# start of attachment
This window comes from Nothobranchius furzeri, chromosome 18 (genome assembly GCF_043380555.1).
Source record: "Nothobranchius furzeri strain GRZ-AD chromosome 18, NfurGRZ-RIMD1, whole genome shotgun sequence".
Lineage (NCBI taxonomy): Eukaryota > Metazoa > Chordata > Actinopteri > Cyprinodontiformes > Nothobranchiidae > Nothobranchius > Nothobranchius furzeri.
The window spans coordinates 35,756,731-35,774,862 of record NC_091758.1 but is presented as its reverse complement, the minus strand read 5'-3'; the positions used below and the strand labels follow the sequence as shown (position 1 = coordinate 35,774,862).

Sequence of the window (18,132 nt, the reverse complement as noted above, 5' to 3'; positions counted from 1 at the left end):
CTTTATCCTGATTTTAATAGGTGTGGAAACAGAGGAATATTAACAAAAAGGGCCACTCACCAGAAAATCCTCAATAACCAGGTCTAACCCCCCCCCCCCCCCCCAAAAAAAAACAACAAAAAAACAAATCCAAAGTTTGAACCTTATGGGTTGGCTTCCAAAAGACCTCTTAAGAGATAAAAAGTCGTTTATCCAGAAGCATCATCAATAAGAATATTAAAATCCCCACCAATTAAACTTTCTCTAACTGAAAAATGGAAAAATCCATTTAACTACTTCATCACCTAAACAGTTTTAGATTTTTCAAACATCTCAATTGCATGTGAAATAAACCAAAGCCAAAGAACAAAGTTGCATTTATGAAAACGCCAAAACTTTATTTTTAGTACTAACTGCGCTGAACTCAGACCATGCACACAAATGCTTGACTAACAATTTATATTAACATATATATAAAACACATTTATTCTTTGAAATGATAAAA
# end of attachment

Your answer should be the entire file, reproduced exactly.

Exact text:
This window comes from Nothobranchius furzeri, chromosome 18 (genome assembly GCF_043380555.1).
Source record: "Nothobranchius furzeri strain GRZ-AD chromosome 18, NfurGRZ-RIMD1, whole genome shotgun sequence".
Lineage (NCBI taxonomy): Eukaryota > Metazoa > Chordata > Actinopteri > Cyprinodontiformes > Nothobranchiidae > Nothobranchius > Nothobranchius furzeri.
The window spans coordinates 35,756,731-35,774,862 of record NC_091758.1 but is presented as its reverse complement, the minus strand read 5'-3'; the positions used below and the strand labels follow the sequence as shown (position 1 = coordinate 35,774,862).

Sequence of the window (18,132 nt, the reverse complement as noted above, 5' to 3'; positions counted from 1 at the left end):
CTTTATCCTGATTTTAATAGGTGTGGAAACAGAGGAATATTAACAAAAAGGGCCACTCACCAGAAAATCCTCAATAACCAGGTCTAACCCCCCCCCCCCCCCCCAAAAAAAAACAACAAAAAAACAAATCCAAAGTTTGAACCTTATGGGTTGGCTTCCAAAAGACCTCTTAAGAGATAAAAAGTCGTTTATCCAGAAGCATCATCAATAAGAATATTAAAATCCCCACCAATTAAACTTTCTCTAACTGAAAAATGGAAAAATCCATTTAACTACTTCATCACCTAAACAGTTTTAGATTTTTCAAACATCTCAATTGCATGTGAAATAAACCAAAGCCAAAGAACAAAGTTGCATTTATGAAAACGCCAAAACTTTATTTTTAGTACTAACTGCGCTGAACTCAGACCATGCACACAAATGCTTGACTAACAATTTATATTAACATATATATAAAACACATTTATTCTTTGAAATGATAAAA